*You get what you get. You can’t custom manufacture your children. They come into your life with personalities and characters and talents and struggles that are not of your choosing. A friend of mine once said she thought of it as tending a garden where someone else picked out the plants. A daisy is a daisy, a sunflower is a sunflower, and a bell pepper plant is a bell pepper plant. You can’t change one into another. What you can do is work on nurturing and creating conditions to allow your daisy to thrive as a daisy or your bell peppers to thrive as bell peppers.
*Keeping with the garden analogies, you can’t force a plant to grow by pulling on it. Again, you can nurture it and do your best to give it conditions in which it will grow and bloom. And that’s all. You can’t make your children reach developmental milestones on your schedule, or at all. Often, I found if I was having a real struggle teaching my kids something, the best tactic was wait and try again later. As a small example: my son didn’t learn to tie his shoes until he was seven. But then he learned in five minutes and I never had to show him again. Because he was ready. True story. In the meantime, I gave thanks for Velcro.
*Things will happen to your children over which you have no control. Sometimes these things will change the way you parent. A few years ago my son had a serious health crisis, involving major surgery and the need to keep him from being too active for several weeks. All of my carefully constructed policies about computer time went straight out the window. Also, because I had been so afraid he might die, I became much more indulgent in fulfilling my kids’ desires. It wasn’t a rational or planned response; it was pure emotion that made me say “Whatever they want, I’m going to get it for them if I can.” The pendulum swung back soon enough and I adopted a more balanced approach. But, boy howdy, did that event put my mind into focusing on the present, since the future is so uncertain. (He’s healthy now, by the way.)
*There’s nothing like seeing your child imitating your behavior to motivate you in breaking bad habits.
*Forgiveness is essential. Model it. Expect to need it.
*Don’t be too attached to your things. They’ll get broken or lost. One of my kids has broken a total of four windows over the years, each time in a new and creative way. One pulled the sliding door of a minivan right off its track, when we were already running late, and it was raining. People before things. Make it a mantra.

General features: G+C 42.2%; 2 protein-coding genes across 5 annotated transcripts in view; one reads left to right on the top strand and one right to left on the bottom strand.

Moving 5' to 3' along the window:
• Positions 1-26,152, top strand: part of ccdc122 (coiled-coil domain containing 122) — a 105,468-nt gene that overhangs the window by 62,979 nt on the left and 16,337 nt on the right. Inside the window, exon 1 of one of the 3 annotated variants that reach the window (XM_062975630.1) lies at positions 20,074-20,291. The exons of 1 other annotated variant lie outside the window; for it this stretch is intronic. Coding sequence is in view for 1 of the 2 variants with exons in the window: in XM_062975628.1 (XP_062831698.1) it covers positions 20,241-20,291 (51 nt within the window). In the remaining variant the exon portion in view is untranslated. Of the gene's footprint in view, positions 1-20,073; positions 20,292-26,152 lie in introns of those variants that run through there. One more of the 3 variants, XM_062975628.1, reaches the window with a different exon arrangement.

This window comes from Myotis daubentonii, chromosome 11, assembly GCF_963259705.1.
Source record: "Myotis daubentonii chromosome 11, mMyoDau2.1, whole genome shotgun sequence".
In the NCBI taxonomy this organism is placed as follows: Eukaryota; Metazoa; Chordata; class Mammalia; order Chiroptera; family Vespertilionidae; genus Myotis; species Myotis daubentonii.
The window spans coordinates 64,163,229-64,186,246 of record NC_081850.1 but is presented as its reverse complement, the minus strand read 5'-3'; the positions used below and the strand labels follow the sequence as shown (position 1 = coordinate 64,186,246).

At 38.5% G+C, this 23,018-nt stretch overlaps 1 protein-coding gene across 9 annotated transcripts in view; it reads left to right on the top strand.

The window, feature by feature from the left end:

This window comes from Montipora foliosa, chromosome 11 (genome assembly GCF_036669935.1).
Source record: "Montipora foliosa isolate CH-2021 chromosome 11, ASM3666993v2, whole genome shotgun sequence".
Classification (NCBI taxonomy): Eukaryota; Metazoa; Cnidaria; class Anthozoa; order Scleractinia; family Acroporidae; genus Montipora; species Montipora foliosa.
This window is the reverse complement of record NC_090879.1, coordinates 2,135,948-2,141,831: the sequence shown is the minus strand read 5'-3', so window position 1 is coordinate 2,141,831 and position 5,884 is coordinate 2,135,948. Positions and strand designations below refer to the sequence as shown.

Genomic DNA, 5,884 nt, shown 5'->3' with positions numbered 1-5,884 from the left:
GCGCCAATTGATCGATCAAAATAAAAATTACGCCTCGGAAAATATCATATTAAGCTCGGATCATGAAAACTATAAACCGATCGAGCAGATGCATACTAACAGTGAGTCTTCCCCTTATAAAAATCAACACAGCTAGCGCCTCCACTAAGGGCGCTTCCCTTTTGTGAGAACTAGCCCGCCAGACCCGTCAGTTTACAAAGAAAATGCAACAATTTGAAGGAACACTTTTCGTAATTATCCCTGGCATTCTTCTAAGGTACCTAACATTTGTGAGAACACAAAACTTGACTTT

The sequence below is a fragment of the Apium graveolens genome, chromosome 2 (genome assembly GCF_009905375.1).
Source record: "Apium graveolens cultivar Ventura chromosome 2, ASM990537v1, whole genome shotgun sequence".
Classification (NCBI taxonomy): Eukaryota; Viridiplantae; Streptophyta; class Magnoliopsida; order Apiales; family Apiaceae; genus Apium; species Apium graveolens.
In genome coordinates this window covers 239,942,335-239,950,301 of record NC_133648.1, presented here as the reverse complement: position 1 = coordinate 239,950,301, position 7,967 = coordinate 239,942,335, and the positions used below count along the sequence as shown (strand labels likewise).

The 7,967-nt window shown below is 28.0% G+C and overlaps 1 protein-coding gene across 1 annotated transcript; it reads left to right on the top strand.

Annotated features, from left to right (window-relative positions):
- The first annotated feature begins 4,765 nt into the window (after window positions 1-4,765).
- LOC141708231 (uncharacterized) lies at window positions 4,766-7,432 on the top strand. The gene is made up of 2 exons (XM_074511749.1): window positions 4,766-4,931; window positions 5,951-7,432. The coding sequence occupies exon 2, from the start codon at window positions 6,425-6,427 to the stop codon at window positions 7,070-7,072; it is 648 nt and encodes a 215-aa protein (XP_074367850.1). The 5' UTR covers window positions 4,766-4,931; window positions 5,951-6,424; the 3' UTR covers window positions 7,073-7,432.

*Once you have a child, your comfort zone is a thing of the past. You will primarily reside outside of it. The upside is that you’ll experience a lot of personal growth. I’ve gone a long way in overcoming my own social anxiety because I’ve been forced in my role as mom to call strangers on the phone for various things, interact with teachers and other parents, and have awkward but necessary conversations. I’ve found myself in the principal’s office for the reasons you don’t want to be sitting there. I’ve reached out with invitations in ways I used to avoid for fear of rejection because I didn’t want to model fear-based relationships to my kids. I’ve found myself calling a woman I barely knew to tell her that her kid had pilfered Grandpa’s prescription pain pills after I found out about it accidentally. And you know what? I survived all of those things. I’ve discovered that discomfort is temporary and not fatal. And this discovery has helped me cope in other areas of life, including my paid work.
Despite my occasional fantasy of packing my car and driving away to find a studio apartment somewhere by myself, under an assumed name, I’d say motherhood has been good for me. It’s taught me a lot about life and generally made me a better person.